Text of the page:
Discomfort due to culture shock
If a teacher has a better offer, or decides to resign on a mere whim
It is not appropriate to break a contract with very little notice, though they would have NO problem doing this to you.
1) Conflicts between you and individuals you work with. Resolve them! If it is your immediate superior and they are jerks…shut your door and hide!
2) Dissatisfaction with the country or people/students inside or outside the school…stick it out and leave when you have finished the contract!
3) Homesickness, loneliness….you’re the adult…learn to adapt…overseas isn’t for everyone!
4) Skipping out for a better, more lucrative deal elsewhere…you hurt good people because of your selfishness and lack of professionalism!
When you have not given advance warning and there will be no one to cover your classes. You need to think of the students first.
Being unhappy in the country, or school, homesickness
Unhappiness with school or location
School wasn’t what you thought it was but the conditions of the contract are being met. You find out others are on a different pay scale contract from you – you thought it was OK when you signed! Don’t like the country after all (should have researched better). Got a better job offer. Your salary effectively drops because the currency in your home country fluctuates. The boss you like leaves.
With no notice or no reason explained
Unhappy with position, school, environment (give it a chance – you’re there for a “different” experience). It wasn’t what you expected.If your reasons for wanting to leave are personal, e.g. unable to settle in the country
You just don’t like the school, assignment or the country
I think it is inappropriate to break a contract if you’re unhappy with the school or country; mood swings can’t justify selfish behavior.
Don’t like the culture, owners, fellow teachers or students
Because it’s harder than you were expecting or you aren’t able to handle living overseas as well as you thought you would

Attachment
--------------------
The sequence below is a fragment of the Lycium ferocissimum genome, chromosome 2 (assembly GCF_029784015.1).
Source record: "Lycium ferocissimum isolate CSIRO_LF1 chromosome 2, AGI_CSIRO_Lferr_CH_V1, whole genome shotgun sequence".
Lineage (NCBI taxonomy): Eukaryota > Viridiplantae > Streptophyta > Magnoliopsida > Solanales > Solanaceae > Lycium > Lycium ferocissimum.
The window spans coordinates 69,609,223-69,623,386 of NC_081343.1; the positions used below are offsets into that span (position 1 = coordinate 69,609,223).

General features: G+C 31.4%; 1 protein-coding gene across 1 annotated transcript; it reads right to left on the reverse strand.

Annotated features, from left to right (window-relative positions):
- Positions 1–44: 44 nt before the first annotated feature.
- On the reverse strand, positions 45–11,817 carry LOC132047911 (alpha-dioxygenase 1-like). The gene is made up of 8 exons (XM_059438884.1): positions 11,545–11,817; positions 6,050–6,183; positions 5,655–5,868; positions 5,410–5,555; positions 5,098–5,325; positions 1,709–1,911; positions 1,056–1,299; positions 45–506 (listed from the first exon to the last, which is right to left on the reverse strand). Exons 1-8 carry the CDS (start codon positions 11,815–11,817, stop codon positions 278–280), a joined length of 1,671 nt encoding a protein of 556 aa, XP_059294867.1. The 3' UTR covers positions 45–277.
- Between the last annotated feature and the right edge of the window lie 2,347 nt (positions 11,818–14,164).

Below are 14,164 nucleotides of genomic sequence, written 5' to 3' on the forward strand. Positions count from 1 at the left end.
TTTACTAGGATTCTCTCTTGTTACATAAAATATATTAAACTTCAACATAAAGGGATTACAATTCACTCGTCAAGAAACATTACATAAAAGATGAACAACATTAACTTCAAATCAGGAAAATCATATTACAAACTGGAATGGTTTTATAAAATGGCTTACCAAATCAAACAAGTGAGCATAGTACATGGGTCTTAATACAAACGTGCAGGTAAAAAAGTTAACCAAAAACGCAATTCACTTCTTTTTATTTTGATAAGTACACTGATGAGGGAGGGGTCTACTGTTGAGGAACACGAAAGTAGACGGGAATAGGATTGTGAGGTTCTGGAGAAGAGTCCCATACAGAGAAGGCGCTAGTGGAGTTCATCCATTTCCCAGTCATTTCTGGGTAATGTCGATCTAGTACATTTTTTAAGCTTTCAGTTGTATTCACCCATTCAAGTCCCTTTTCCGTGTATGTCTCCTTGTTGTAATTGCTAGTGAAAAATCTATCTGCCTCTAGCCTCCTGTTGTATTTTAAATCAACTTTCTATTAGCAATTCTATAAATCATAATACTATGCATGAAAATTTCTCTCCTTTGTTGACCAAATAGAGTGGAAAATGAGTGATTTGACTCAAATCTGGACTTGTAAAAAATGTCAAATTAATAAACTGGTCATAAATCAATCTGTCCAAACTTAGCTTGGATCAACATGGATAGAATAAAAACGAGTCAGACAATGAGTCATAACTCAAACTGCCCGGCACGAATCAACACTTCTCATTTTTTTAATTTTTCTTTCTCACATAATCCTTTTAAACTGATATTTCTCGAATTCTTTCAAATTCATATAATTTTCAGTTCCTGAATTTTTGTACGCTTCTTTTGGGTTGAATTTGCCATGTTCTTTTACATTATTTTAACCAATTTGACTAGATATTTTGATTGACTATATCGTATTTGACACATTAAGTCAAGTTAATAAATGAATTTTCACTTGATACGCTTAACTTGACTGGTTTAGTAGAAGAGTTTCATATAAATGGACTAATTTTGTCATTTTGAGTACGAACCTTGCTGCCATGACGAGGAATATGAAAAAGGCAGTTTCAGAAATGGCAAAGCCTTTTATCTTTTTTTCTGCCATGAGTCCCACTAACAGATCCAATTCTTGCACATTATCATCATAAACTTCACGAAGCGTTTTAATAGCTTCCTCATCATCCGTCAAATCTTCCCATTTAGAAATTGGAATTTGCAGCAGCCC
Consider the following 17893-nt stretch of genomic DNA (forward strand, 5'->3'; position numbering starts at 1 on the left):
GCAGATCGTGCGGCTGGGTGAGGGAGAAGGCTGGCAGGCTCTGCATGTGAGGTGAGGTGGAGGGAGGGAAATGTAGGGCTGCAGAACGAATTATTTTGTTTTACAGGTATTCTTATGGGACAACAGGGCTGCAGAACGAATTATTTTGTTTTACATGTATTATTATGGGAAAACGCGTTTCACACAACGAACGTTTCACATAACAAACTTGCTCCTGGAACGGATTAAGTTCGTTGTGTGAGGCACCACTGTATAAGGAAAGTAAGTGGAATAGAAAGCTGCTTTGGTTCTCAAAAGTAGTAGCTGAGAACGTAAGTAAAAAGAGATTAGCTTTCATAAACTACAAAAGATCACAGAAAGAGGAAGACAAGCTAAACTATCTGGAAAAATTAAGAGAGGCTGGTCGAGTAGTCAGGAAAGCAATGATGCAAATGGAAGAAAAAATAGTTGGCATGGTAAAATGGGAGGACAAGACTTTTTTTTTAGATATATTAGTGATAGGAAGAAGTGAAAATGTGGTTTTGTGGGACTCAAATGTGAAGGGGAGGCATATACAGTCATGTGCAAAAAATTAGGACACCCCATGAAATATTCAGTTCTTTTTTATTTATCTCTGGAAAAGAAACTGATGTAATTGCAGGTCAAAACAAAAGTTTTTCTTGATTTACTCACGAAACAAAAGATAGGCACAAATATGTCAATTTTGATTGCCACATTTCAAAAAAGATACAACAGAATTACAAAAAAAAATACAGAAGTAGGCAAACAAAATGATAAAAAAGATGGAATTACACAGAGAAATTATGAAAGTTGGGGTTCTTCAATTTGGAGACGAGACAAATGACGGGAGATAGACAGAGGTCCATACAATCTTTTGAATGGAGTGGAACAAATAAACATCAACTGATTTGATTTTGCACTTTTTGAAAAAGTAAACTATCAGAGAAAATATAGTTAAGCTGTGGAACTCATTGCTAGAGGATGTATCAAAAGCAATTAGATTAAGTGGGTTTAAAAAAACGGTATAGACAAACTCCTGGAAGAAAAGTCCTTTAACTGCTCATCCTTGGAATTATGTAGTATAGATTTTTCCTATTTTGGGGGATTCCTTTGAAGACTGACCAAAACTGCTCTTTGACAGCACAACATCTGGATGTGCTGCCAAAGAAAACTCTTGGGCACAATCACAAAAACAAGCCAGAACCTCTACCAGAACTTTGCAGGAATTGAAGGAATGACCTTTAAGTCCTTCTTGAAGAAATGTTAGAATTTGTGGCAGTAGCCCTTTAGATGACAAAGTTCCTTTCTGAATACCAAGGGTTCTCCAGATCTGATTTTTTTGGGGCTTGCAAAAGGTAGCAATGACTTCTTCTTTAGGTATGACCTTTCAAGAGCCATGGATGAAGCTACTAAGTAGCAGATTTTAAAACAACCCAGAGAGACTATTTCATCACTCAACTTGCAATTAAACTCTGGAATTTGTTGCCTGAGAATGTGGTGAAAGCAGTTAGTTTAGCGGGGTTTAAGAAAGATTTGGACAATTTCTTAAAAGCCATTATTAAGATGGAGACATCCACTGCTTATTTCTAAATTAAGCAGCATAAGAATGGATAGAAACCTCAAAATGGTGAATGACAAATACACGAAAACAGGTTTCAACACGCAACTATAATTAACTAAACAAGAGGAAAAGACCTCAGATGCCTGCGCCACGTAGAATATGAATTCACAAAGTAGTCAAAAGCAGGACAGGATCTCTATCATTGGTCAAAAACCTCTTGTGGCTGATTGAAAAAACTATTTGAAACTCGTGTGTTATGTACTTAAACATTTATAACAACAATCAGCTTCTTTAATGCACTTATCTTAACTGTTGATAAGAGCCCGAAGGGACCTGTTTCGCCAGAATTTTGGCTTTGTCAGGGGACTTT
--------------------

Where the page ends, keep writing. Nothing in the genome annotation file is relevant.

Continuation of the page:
Just leaving for the summer or winter break and not coming back is inappropriate but people do so out of fear of losing money.
There is no need to break a contract. In all my contracts there has been a clause stating that if I give three or four months notice, then I can get out of the contract.
When there are not professional reasons or merely personal feelings about the country, etc.
Once you are in, you should stay and fight.
The teacher is dissatisfied with the school or country for personal reasons. The teacher is homesick or missing friends/family. The teacher is finding the teaching assignment more challenging than anticipated. The teacher finds out about a more appealing or lucrative assignment available elsewhere. These are all poor reasons to break a contract.
On a whim, or if it is just inconvenient for one to fulfill the contract
If you haven’t tried to give a suitable amount of time to get used to a new country, the school is supportive and up-front, and if you just wanted a few months in a foreign land without the responsibilities
I believe in honoring a commitment.
It is inappropriate to break a contract when the school of employment has behaved above board and has, or is endeavoring to resolve issues affecting individuals or staff, in a prompt fashion.